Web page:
She was started on modafinil 200 mg daily. A month into the treatment, the patient reportedly experienced nausea and headaches. She visited the ED after experiencing several episodes of palpitations and chest pain. Repeated EKGs were done and showed sinus tachycardia (Figure 1). Other laboratories like d-dimer, thyroid hormone, complete blood count, electrolytes, and troponin were all unremarkable. It was decided to switch the medication to sodium oxybate, and the patient was then placed on Holter monitoring. The patient reported resolution of her symptoms, and the Holter monitor did not record any abnormal cardiac events. After switching from modafinil to sodium oxybate, the patient's sleep quality improved significantly, and episodes of tachycardia and palpitations resolved.


Narcolepsy is one of the most common causes of daytime sleepiness. The cause of narcolepsy has been under investigation for more than 150 years, but more groundbreaking discoveries have been made, and a clear cause has been identified in the past 20 years. Two studies that were done in 1998 have independently identified neuropeptides (orexin A and orexin B) that are only produced in the lateral hypothalamus of the brain to be associated with narcolepsy. These neuropeptides function as excitatory hormones by binding to their respective receptors. Subsequent research has found low orexin levels in the cerebrospinal fluid and neurons in individuals with narcolepsy [6]. The orexin neurons innervate several regions of the brain that promote wakefulness and regions that suppress sleep, particularly rapid eye movement (REM) sleep. In addition, many studies show that orexin increases the level of gamma-aminobutyric acid (GABA) and glutamate by increasing the level of cytoplasmic calcium, which synergizes with the excitatory effects of orexin [7]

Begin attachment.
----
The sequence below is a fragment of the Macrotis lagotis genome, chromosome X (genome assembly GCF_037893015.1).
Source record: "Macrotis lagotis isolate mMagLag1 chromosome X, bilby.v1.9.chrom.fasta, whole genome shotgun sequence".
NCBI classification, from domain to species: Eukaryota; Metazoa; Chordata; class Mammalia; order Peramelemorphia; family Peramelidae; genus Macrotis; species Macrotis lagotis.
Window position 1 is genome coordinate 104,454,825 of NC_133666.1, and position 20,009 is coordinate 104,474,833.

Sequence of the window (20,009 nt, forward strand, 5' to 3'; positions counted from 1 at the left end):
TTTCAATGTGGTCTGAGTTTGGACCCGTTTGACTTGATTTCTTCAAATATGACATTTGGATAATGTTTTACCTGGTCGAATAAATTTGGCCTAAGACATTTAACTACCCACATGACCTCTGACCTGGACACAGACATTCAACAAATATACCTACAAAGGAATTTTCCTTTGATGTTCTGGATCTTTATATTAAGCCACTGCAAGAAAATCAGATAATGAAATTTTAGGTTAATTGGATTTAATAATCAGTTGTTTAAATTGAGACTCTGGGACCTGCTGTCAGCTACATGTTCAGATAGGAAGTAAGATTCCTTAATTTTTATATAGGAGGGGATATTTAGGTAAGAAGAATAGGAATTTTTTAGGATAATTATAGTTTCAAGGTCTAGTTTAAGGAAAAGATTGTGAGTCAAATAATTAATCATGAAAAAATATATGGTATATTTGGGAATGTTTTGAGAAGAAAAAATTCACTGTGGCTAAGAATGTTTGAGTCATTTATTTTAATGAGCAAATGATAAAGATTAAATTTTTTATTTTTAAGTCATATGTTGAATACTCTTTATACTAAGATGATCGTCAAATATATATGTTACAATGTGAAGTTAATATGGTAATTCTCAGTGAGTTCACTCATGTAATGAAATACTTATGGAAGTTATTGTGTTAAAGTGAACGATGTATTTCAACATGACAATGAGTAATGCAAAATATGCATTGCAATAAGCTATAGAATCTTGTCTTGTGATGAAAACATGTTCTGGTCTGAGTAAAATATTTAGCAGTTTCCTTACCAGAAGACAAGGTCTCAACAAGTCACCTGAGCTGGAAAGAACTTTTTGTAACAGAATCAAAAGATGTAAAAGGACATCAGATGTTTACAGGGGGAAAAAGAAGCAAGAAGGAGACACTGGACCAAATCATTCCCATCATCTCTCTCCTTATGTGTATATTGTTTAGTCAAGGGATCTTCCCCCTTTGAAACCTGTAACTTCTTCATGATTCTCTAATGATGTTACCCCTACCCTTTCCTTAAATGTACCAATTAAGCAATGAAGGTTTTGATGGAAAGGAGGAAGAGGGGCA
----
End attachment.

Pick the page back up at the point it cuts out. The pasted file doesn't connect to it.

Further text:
The neurons that produce orexin are only found in the lateral hypothalamus and have several projections to brain regions that are responsible for arousal and decreasing REM sleep, like locus coeruleus (LC), dorsal raphe (DR), periaqueductal grey (PAG), tuberomammillary nucleus (TMN), basal forebrain, and spinal cord. In addition, they also innervate regions that are responsible for feeding, metabolism, and autonomic tone [7].

Two types of narcolepsy have been identified: narcolepsy type 1 and narcolepsy type 2, also called narcolepsy with and without cataplexy, respectively. Type 1 narcolepsy occurs due to the complete loss of all neurons called hypocretin, which contains orexin. Even though the cause is not straightforward, the autoimmune process may play a critical role [8]. Approximately 95% of patients with type 1 narcolepsy have HLA haplotype DQB1*0602. The cause of narcolepsy type 2 is not known clearly, but recent studies suggest that impaired receptors and incomplete destruction of orexin cells may be the cause of type 2 narcolepsy [8]